The last two of the evening were the “difficult loaders”. The first horse, who had taken all day to get to the College. I really felt for his owner. After Kelly Marks did “join up” with him and made him accept moving backwards and forwards – he walked straight on the truck – his owner was in tears, she was just so elated. This horse went backwards and forwards on and off the truck – it must have been ten times – he never once faltered or refused.

Then it was A.C.’s turn – this horse towered over Monty Roberts. When he was let loose in the pen for join up – A.C. thought it was great to have freedom and bucked and zipped round the pen. He went through all the stages of join up – smaller circle, head lowered to the floor, mouthing and licking with his tongue – eventually following like a lamb!!!

As Monty says we have to school our horses to respect us. They should walk with their nose near your shoulder, not knocking you over. They should stop when you stop and back up when you ask them to back up.


Monty explained that you should use the Dually halter to school your horse. When he comes into your space – without permission – the halter tightens and you should back him up. When you back your horse up, he learns how those couple of steps will get him a rub on his forehead; he’ll soon learn that backing up isn’t a bad thing. The most important procedure in loading a horse on a truck is backing up.

Monty felt that A.C.s main problem was “manners” because he is such a big, powerful horse – if he wants to walk past you, he will. If he wants to push you in the back he will. After a few minutes “schooling with the halter” AC accepted it and began to listen to Monty and walked at his shoulder towards the truck.

The commentary that followed from Monty was hilarious; thankfully we captured it all on video


“Oh Mr Roberts, that’s a truck and I don’t do trucks”
“ That’s alright”
“ Nope, it’s not alright”
“ What you doing now?”
“ I’m backing you up”
“ Nobody’s ever taken me towards a truck and backed me up before.”
“ Well, you’ve had it happen now”
“ Why you backing me up? Every mother knows what this is all about”
“ AC come over here, come up here by this truck – I don’t want you to go on this truck. I want you to back up.”
“ Mr Roberts, I’m tired of backing up, please let me go on the truck.”
“ Nope, I want you to back up.”
“ No please let me go on the truck.”
“ OK come on the truck, come on the truck.”
“ Oh no, I’m not going on the truck and now I back up and I might even rear.”
“ But I don’t put my hind feet on the ramp, nope I don’t do it, I stop right there”
“ What is this thing I have on my head?”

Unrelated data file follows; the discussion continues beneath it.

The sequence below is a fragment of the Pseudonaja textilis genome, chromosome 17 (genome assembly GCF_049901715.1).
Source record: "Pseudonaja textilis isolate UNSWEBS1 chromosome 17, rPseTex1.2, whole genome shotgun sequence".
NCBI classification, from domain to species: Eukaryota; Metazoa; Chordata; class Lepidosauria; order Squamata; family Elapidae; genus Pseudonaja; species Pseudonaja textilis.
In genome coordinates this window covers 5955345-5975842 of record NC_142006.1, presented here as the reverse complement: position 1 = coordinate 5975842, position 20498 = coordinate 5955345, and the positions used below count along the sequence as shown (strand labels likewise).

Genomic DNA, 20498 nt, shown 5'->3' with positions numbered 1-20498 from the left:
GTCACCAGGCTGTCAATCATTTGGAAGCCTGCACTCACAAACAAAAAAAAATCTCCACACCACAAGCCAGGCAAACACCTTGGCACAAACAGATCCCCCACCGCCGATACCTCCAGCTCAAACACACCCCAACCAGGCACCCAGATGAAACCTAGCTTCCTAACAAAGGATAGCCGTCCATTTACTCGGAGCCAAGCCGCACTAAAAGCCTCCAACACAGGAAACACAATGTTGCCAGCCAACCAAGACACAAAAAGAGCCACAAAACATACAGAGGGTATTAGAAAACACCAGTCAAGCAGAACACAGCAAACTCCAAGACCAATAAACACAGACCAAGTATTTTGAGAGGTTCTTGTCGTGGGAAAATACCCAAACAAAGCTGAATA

“ A Dually halter “
“ I don’t like it. It says I have to come forward or else it gets smaller.”
“ Yep, that’s what it says.”
“ Well I don’t like it”

At this point they pulled part of the round pen across the back of the truck – like gates.


“What are they doing Mr Roberts?”
“ They’re closing the back door”
“ How come”
“ Cos I want you to put your hind feet on the ramp.”
“ I don’t want to”
“ Well back up”
“ No, I can’t back up, there’s a fence behind me”.
“ Well think it over”
“ I’ve thought it over”
“ I’m coming on the truck”

This took approximately 5mins.

Monty explained that we can use repetition as our friend and just keep repeating the process.

If we have a horse that’s difficult to load, once you get them in there, you close the ramp and go somewhere. We are guilty of this – we have been so grateful of getting AC on board that we get the ramp up immediately and go.


As Monty says this is the worst thing we can do, closing the ramp and going somewhere because all that does is allow the horse an opportunity to rethink it the next time and refuse to go in the next time you try it. He suggests we use repetition, let the halter take charge, until he’s happy with going in and out and in and out.

AC went in and out of the truck endless times – he never faltered. In Monty’s words: “ He’s like a Sherman tank coming in”


Monty said eventually we’d be able to sit at the breakfast table, open the window and shout “A.C. get in the truck were going somewhere today and AC would trot up into the truck!!!!”


Finally, Kate took hold of AC and led him into the truck, Monty told her not to look back at AC but just to walk straight on the truck – the joy on her face was a dream to behold – she gave Monty a great big hug!!


I know a lot of different things have been said about Monty Roberts and his methods but I for one found him a genuine, caring person whose love of horses shines through. This man says there is no need for abuse and whips to beat these animals into submission – get into their minds and see how they react with each other, then you will understand how to teach them the right ways.

The evening has proved to us that AC is not afraid of the truck, he is able to go in, and he just needs the confidence to keep doing it. We also need the confidence to keep him doing it. We have arranged to have an associate horse listener/whisperer come and give us and AC more lessons.

Be aware there are people who say they are “natural horsemen” or “whisperers” etc but they are not – so check them out fully before placing your horse in their hands.

© Judith Evans & Arabian Lines 2005